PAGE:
Case study of the economies of India and China
Entrepreneurship development affects multiple domains, although we frequently consider it as a single dynamic. Entrepreneurship can impact numerous industries and non-profits in a developing economy.
Entrepreneurship involves mobilizing human, financial, and mechanical resources to generate ideas. So, it serves more than economic progress and prowess. Entrepreneurship has social, cultural, and political effects beyond economic power. All these factors resound even truer when the case of a developing economy is considered, India and China, for instance.
Economic growth of India and China
The two countries have shown remarkable growth in terms of economy and entrepreneurship within a few decades. Both feature in the list of the top ten largest economies of the world; both have managed to lift themselves out of the shackles of poverty and grief; both have represented themselves as growing powers, be it in terms of human or financial capital. This is why looking at their examples becomes essential.
Case Study – Entrepreneurship and India
India, as a developing country, is grappled with multiple vices, and most of them are on the economic and social front. One of the biggest and most pertinent issues the country faces today is the problem of large-scale unemployment, which subsequently leads to multiple failures in terms of education and training, infrastructure and development, and social and moral growth.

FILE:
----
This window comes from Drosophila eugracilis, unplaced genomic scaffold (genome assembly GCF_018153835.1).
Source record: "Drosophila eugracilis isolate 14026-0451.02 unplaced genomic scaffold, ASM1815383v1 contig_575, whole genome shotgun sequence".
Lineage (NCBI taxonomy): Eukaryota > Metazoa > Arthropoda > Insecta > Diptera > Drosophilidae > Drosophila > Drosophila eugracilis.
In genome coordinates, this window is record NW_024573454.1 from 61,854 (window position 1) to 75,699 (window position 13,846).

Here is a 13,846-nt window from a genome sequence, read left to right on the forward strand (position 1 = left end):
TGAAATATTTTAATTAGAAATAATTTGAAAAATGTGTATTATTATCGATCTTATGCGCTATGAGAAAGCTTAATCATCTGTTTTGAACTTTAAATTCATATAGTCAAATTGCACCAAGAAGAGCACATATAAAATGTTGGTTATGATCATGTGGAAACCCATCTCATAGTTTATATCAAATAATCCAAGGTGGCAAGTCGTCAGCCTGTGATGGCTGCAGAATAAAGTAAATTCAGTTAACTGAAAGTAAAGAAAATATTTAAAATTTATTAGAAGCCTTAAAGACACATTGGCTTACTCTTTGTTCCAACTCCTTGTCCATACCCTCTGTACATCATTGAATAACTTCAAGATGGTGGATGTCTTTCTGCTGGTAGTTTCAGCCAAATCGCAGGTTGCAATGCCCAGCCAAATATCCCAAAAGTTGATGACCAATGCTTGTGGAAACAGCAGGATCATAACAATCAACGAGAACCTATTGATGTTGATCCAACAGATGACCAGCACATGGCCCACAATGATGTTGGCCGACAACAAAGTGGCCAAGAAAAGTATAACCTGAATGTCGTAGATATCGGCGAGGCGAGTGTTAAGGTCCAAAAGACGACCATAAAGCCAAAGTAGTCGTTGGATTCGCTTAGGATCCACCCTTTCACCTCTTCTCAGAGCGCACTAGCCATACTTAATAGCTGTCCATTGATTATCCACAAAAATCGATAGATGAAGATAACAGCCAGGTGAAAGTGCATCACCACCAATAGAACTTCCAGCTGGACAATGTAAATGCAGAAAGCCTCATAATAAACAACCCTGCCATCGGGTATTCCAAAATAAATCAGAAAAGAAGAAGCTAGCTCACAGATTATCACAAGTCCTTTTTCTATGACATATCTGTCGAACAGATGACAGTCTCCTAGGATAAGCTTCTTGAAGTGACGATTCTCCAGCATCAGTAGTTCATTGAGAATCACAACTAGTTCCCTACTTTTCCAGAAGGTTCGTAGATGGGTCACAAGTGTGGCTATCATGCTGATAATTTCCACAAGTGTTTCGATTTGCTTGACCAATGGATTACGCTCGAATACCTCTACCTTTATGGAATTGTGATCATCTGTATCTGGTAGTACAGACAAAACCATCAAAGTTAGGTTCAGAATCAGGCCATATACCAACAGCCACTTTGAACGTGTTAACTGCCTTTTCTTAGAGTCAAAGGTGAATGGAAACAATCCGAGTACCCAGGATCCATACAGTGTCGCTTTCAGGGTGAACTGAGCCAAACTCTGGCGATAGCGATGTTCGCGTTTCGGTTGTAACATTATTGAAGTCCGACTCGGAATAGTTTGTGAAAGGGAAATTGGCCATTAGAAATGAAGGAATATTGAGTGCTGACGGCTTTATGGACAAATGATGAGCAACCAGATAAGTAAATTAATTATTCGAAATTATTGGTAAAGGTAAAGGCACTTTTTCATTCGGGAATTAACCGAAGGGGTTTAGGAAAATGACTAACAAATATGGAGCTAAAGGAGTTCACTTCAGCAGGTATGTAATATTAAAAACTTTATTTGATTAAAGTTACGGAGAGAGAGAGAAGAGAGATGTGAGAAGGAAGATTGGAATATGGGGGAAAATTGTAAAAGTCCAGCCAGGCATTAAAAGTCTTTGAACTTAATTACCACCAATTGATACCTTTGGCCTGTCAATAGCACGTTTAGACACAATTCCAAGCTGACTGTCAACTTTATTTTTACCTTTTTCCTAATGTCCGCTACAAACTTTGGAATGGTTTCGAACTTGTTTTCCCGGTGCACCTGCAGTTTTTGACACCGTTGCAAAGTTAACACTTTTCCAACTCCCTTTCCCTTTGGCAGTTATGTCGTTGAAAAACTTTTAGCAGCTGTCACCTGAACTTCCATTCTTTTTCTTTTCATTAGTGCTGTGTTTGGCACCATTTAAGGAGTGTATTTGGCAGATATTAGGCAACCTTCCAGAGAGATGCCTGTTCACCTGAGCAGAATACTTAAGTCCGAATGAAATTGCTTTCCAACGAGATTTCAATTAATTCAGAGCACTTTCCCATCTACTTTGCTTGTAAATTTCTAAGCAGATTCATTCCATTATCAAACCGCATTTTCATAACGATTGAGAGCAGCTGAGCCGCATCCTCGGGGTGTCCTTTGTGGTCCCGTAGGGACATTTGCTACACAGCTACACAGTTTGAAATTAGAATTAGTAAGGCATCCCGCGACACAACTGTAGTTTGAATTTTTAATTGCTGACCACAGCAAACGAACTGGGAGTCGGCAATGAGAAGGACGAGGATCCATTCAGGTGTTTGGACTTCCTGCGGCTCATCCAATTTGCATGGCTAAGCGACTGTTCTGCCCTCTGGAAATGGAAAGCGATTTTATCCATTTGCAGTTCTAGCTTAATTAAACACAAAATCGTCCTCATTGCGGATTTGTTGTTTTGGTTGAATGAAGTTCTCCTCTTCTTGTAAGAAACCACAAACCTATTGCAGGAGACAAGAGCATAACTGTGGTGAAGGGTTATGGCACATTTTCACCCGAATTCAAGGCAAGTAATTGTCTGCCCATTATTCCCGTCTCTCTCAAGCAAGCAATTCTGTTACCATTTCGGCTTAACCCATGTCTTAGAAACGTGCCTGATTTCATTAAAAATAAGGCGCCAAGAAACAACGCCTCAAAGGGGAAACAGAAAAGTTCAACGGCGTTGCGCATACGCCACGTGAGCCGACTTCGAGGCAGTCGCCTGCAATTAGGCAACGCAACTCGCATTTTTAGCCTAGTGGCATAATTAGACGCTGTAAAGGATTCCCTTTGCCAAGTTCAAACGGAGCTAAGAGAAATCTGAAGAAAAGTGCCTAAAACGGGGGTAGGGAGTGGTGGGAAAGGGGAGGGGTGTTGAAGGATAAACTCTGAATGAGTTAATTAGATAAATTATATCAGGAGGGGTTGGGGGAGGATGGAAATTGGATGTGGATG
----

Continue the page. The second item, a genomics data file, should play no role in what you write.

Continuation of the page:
Fostering entrepreneurship in India
Entrepreneurs, as business leaders, not only promote ideas and bring change but are also successful harbingers of the economic growth of India and entrepreneurship development. In India’s case, entrepreneurs have successfully promoted the capital formation and employment generation. The employment provided has been instantaneous and large-scale, and it seems true to say that fostering entrepreneurship in a country such as India can prove helpful on these fronts.
Obstacles to India’s entrepreneurship growth
Due to overpopulation and a lack of resources, India’s regional entrepreneurship development initiatives are hampered by slums and squatters. The country suffers from regional differences, including the world’s largest slum and one of the top ten richest men in the same county. To begin with, entrepreneurship has been effective in closing this gap gradually. Cottage industries and skill development have been used to strengthen the economy. Several underdeveloped locations can benefit from entrepreneurs’ innovations. The same applies to economic power concentration, as seen above. Successful entrepreneurs have reduced such gaps.